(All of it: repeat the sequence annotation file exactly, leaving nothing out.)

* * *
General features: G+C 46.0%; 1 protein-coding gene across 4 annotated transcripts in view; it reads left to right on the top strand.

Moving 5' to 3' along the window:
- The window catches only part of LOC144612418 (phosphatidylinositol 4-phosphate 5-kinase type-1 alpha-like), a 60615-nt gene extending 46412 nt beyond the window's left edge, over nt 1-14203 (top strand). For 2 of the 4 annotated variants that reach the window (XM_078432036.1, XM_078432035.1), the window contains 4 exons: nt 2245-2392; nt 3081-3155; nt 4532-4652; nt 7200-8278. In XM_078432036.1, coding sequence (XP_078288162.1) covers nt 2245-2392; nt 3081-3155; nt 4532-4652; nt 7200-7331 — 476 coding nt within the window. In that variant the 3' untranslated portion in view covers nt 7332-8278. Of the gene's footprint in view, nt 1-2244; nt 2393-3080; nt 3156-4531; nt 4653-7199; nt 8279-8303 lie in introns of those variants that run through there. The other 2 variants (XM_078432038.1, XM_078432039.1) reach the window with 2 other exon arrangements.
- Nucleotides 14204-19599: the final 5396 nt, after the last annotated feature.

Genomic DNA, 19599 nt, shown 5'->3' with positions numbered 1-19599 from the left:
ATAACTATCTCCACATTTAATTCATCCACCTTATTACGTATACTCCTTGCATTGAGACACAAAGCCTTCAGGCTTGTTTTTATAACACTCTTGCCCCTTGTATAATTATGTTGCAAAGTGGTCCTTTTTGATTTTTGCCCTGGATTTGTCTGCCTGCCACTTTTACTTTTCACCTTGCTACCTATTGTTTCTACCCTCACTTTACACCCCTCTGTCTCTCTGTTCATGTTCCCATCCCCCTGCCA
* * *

General features: G+C 46.0%; 1 protein-coding gene across 4 annotated transcripts in view; it reads left to right on the top strand.

Moving 5' to 3' along the window:
- The window catches only part of LOC144612418 (phosphatidylinositol 4-phosphate 5-kinase type-1 alpha-like), a 60615-nt gene extending 46412 nt beyond the window's left edge, over nt 1-14203 (top strand). For 2 of the 4 annotated variants that reach the window (XM_078432036.1, XM_078432035.1), the window contains 4 exons: nt 2245-2392; nt 3081-3155; nt 4532-4652; nt 7200-8278. In XM_078432036.1, coding sequence (XP_078288162.1) covers nt 2245-2392; nt 3081-3155; nt 4532-4652; nt 7200-7331 — 476 coding nt within the window. In that variant the 3' untranslated portion in view covers nt 7332-8278. Of the gene's footprint in view, nt 1-2244; nt 2393-3080; nt 3156-4531; nt 4653-7199; nt 8279-8303 lie in introns of those variants that run through there. The other 2 variants (XM_078432038.1, XM_078432039.1) reach the window with 2 other exon arrangements.
- Nucleotides 14204-19599: the final 5396 nt, after the last annotated feature.

Genomic DNA, 19599 nt, shown 5'->3' with positions numbered 1-19599 from the left:
ATAACTATCTCCACATTTAATTCATCCACCTTATTACGTATACTCCTTGCATTGAGACACAAAGCCTTCAGGCTTGTTTTTATAACACTCTTGCCCCTTGTATAATTATGTTGCAAAGTGGTCCTTTTTGATTTTTGCCCTGGATTTGTCTGCCTGCCACTTTTACTTTTCACCTTGCTACCTATTGTTTCTACCCTCACTTTACACCCCTCTGTCTCTCTGTTCATGTTCCCATCCCCCTGCCA